When a potential customer lands on your website, what do you want that person to do? Of course you want them to be interested in your product or service, but then you should want them to take a particular action.
The action they take — signing up for a freebie, making a purchase, filling out a contact form, etc. — is called a conversion. Sometimes a prospect goes through a series of conversions before becoming an actual customer.
Your goal is to get some of your website visitors to buy from you, either immediately or after nurturing the relationship. And if you’re smart about your marketing, you’ll set up a process to strategically move the right visitors through the steps necessary to become customers. This series of actions and conversions are what make up a marketing funnel.
A funnel is widest at the top, ideally full of leads. And it narrows as potential customers get closer to making a buying decision. Fewer people will click, even fewer will opt-in, even fewer will open your emails, and even fewer will become buyers. The number of people who showed initial interest represent the widest part of the funnel at the top, and the narrow end of the funnel represents customers.
Marketing funnels are based on business goals, and you should set up your funnels according to the steps you want visitors to take — how you want them to flow through your website and sales process. There are many types of funnels; the way you set up your funnels will be based on anticipated behavior and adjusted according to the behaviors you track.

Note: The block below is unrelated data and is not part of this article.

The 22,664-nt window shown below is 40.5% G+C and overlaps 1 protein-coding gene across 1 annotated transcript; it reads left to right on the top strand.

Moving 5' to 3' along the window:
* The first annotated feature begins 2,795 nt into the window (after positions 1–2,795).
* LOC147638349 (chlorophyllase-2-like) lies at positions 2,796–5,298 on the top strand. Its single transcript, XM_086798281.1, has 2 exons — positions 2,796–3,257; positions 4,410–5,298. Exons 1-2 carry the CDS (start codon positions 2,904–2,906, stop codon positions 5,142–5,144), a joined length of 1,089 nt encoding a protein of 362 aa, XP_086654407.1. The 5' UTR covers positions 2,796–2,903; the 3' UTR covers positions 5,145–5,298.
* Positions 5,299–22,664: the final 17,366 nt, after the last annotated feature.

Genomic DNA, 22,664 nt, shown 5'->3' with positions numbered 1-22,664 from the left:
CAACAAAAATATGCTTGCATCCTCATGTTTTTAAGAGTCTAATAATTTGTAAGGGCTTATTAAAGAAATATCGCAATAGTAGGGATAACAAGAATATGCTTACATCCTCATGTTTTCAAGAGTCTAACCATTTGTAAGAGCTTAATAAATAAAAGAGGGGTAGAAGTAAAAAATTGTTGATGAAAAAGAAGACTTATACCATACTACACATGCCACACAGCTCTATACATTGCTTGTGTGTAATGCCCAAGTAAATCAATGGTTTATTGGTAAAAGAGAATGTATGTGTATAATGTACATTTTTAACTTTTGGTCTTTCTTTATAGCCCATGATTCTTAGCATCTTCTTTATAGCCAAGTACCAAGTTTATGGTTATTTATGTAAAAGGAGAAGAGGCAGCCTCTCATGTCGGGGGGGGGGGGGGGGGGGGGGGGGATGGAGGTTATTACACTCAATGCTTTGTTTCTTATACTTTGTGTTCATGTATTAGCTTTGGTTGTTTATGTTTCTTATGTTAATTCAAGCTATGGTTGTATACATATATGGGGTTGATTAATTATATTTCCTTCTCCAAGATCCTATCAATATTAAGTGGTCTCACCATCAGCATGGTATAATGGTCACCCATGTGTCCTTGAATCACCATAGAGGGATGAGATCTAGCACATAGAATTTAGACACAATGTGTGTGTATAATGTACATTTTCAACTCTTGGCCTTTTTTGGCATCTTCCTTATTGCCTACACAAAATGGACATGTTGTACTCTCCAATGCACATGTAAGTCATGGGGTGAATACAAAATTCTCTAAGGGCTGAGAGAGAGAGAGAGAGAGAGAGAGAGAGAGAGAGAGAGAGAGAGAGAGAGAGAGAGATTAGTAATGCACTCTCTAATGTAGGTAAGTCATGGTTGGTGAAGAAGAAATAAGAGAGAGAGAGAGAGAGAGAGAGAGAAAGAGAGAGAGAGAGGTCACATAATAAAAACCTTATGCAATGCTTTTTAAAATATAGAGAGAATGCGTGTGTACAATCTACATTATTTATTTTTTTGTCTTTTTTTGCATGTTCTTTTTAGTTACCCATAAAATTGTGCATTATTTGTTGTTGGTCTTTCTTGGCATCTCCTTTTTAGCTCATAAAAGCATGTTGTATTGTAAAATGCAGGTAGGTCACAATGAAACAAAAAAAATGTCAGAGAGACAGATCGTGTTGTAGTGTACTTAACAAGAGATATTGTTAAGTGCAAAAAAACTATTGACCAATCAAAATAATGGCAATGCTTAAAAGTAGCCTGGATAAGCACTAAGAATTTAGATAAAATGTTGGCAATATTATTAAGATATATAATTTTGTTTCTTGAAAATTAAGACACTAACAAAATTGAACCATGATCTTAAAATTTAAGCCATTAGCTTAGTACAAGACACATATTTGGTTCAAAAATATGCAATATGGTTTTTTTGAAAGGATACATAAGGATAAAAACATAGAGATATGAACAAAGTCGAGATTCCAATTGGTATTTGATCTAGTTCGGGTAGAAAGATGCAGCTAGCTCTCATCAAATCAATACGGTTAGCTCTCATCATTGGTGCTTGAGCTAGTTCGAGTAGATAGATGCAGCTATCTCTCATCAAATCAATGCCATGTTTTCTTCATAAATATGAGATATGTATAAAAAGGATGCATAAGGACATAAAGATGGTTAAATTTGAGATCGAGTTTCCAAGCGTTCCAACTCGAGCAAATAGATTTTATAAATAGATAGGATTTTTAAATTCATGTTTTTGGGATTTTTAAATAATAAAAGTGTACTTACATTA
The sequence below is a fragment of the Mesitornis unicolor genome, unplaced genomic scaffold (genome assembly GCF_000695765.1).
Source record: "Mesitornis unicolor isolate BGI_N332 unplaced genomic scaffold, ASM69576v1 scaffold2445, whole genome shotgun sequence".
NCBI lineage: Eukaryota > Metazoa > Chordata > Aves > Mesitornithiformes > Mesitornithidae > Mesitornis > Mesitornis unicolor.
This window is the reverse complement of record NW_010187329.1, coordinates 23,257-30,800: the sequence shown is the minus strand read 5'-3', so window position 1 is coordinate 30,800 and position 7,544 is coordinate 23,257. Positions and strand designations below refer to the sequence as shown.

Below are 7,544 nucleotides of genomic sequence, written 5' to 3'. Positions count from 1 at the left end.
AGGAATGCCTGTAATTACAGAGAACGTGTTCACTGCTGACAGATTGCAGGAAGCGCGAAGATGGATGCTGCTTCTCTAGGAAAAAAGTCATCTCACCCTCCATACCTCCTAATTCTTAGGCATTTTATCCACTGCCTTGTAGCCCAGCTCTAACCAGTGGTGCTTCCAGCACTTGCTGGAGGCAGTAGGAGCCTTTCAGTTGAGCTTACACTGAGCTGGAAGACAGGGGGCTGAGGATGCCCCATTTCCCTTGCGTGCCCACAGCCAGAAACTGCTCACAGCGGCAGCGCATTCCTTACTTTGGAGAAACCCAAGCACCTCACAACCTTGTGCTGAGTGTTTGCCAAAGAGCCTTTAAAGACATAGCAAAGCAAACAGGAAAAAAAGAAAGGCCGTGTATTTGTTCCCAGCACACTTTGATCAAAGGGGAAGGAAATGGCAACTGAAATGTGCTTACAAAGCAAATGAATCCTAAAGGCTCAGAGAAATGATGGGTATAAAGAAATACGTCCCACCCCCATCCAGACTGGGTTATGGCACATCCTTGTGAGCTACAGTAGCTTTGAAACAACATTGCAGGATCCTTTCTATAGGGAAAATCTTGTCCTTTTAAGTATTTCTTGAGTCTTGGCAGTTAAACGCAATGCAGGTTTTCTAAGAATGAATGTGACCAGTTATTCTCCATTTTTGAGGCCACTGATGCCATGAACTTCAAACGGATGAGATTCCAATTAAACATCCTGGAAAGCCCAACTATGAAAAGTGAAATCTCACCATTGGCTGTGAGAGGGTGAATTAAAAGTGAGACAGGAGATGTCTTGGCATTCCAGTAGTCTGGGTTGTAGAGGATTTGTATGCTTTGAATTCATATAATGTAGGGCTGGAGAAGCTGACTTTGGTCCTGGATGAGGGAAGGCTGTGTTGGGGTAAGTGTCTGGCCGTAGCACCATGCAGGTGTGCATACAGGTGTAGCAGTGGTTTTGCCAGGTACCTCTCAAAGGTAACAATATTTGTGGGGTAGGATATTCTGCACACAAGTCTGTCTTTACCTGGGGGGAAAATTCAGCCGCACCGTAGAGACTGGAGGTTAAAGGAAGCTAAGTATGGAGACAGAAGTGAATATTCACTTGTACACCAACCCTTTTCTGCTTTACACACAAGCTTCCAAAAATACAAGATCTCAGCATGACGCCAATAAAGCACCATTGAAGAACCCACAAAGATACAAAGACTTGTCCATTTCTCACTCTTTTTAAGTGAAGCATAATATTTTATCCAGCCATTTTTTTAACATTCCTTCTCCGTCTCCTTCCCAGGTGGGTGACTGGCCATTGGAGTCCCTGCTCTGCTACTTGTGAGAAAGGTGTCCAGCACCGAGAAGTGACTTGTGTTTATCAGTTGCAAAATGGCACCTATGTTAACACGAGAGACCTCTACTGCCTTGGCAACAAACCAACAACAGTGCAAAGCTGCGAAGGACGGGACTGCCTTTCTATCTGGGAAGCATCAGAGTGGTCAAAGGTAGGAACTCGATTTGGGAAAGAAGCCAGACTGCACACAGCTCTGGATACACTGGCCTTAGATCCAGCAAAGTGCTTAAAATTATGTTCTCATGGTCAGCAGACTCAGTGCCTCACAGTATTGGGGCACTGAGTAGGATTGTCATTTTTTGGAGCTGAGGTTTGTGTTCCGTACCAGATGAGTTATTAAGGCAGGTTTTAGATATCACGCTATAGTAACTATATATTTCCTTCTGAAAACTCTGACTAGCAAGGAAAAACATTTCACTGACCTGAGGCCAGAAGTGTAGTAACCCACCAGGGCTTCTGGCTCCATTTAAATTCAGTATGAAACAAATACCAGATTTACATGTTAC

For example, if you are selling a high-ticket complex product or service, the buying decision may require a lot of nurturing and development of the relationship. If you’re selling a lower-priced consumer good or entry level item, your funnel might be set up to encourage an impulse buy. You might also want someone to make a lower-level purchase that will lead to recurring revenue or a greater investment in the future.
Now let’s take a look at how a funnel flows.
Entering the funnel
Your marketing campaigns and lead generation activities should raise awareness about your business and drive traffic to your website through advertising, SEO, social media, and other efforts. The prospective buyers who are driven to your site through lead-generation activities have recognized that they have a problem or need and they’re searching for a solution that you can provide. They stick around and enter the funnel.
But some visitors will click away without doing anything else, possibly never to return — some are lookie-loos and some hot leads that you failed to capture. These non-action-takers have dropped out of the funnel, narrowing your pool of potential leads.
Moving through the funnel